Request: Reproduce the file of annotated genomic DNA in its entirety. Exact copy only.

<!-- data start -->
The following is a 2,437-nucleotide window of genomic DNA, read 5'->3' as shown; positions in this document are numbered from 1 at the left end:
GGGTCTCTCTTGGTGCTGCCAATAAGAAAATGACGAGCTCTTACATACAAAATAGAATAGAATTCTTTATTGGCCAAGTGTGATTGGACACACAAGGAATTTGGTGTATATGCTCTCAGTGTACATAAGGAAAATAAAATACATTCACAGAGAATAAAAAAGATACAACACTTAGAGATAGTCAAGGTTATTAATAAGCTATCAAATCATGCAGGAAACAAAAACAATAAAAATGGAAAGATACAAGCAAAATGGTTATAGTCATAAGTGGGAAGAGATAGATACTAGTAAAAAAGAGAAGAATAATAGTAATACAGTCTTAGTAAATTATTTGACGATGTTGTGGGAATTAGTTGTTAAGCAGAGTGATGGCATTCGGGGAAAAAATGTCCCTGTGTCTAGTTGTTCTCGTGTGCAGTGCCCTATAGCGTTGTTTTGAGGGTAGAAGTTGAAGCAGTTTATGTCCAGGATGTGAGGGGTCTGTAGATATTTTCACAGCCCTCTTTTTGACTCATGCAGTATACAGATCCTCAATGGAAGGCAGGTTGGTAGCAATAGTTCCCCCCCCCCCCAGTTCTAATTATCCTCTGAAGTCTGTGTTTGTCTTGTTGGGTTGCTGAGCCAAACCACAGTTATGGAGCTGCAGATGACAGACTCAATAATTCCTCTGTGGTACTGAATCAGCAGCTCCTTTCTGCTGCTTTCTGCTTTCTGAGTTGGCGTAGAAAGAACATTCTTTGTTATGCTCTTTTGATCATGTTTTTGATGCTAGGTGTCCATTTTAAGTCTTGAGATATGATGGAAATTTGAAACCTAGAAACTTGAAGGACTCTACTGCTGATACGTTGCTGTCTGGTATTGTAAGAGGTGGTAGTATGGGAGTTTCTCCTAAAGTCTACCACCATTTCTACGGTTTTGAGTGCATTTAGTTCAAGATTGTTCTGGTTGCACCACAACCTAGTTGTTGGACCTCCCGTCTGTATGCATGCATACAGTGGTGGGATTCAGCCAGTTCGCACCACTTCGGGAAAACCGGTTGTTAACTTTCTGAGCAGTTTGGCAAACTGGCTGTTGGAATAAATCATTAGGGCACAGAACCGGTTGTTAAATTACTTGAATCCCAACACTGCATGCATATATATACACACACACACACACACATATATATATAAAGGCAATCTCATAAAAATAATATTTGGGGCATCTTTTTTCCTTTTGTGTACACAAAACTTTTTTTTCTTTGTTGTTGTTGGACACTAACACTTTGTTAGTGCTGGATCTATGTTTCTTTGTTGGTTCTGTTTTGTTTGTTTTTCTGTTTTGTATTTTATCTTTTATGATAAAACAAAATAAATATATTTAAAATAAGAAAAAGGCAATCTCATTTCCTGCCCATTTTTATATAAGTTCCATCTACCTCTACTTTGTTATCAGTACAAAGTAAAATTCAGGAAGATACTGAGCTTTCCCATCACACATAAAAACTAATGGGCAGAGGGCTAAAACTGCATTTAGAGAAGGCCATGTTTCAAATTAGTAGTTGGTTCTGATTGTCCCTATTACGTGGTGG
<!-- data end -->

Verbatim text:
The following is a 2,437-nucleotide window of genomic DNA, read 5'->3' as shown; positions in this document are numbered from 1 at the left end:
GGGTCTCTCTTGGTGCTGCCAATAAGAAAATGACGAGCTCTTACATACAAAATAGAATAGAATTCTTTATTGGCCAAGTGTGATTGGACACACAAGGAATTTGGTGTATATGCTCTCAGTGTACATAAGGAAAATAAAATACATTCACAGAGAATAAAAAAGATACAACACTTAGAGATAGTCAAGGTTATTAATAAGCTATCAAATCATGCAGGAAACAAAAACAATAAAAATGGAAAGATACAAGCAAAATGGTTATAGTCATAAGTGGGAAGAGATAGATACTAGTAAAAAAGAGAAGAATAATAGTAATACAGTCTTAGTAAATTATTTGACGATGTTGTGGGAATTAGTTGTTAAGCAGAGTGATGGCATTCGGGGAAAAAATGTCCCTGTGTCTAGTTGTTCTCGTGTGCAGTGCCCTATAGCGTTGTTTTGAGGGTAGAAGTTGAAGCAGTTTATGTCCAGGATGTGAGGGGTCTGTAGATATTTTCACAGCCCTCTTTTTGACTCATGCAGTATACAGATCCTCAATGGAAGGCAGGTTGGTAGCAATAGTTCCCCCCCCCCCCAGTTCTAATTATCCTCTGAAGTCTGTGTTTGTCTTGTTGGGTTGCTGAGCCAAACCACAGTTATGGAGCTGCAGATGACAGACTCAATAATTCCTCTGTGGTACTGAATCAGCAGCTCCTTTCTGCTGCTTTCTGCTTTCTGAGTTGGCGTAGAAAGAACATTCTTTGTTATGCTCTTTTGATCATGTTTTTGATGCTAGGTGTCCATTTTAAGTCTTGAGATATGATGGAAATTTGAAACCTAGAAACTTGAAGGACTCTACTGCTGATACGTTGCTGTCTGGTATTGTAAGAGGTGGTAGTATGGGAGTTTCTCCTAAAGTCTACCACCATTTCTACGGTTTTGAGTGCATTTAGTTCAAGATTGTTCTGGTTGCACCACAACCTAGTTGTTGGACCTCCCGTCTGTATGCATGCATACAGTGGTGGGATTCAGCCAGTTCGCACCACTTCGGGAAAACCGGTTGTTAACTTTCTGAGCAGTTTGGCAAACTGGCTGTTGGAATAAATCATTAGGGCACAGAACCGGTTGTTAAATTACTTGAATCCCAACACTGCATGCATATATATACACACACACACACACACATATATATATAAAGGCAATCTCATAAAAATAATATTTGGGGCATCTTTTTTCCTTTTGTGTACACAAAACTTTTTTTTCTTTGTTGTTGTTGGACACTAACACTTTGTTAGTGCTGGATCTATGTTTCTTTGTTGGTTCTGTTTTGTTTGTTTTTCTGTTTTGTATTTTATCTTTTATGATAAAACAAAATAAATATATTTAAAATAAGAAAAAGGCAATCTCATTTCCTGCCCATTTTTATATAAGTTCCATCTACCTCTACTTTGTTATCAGTACAAAGTAAAATTCAGGAAGATACTGAGCTTTCCCATCACACATAAAAACTAATGGGCAGAGGGCTAAAACTGCATTTAGAGAAGGCCATGTTTCAAATTAGTAGTTGGTTCTGATTGTCCCTATTACGTGGTGG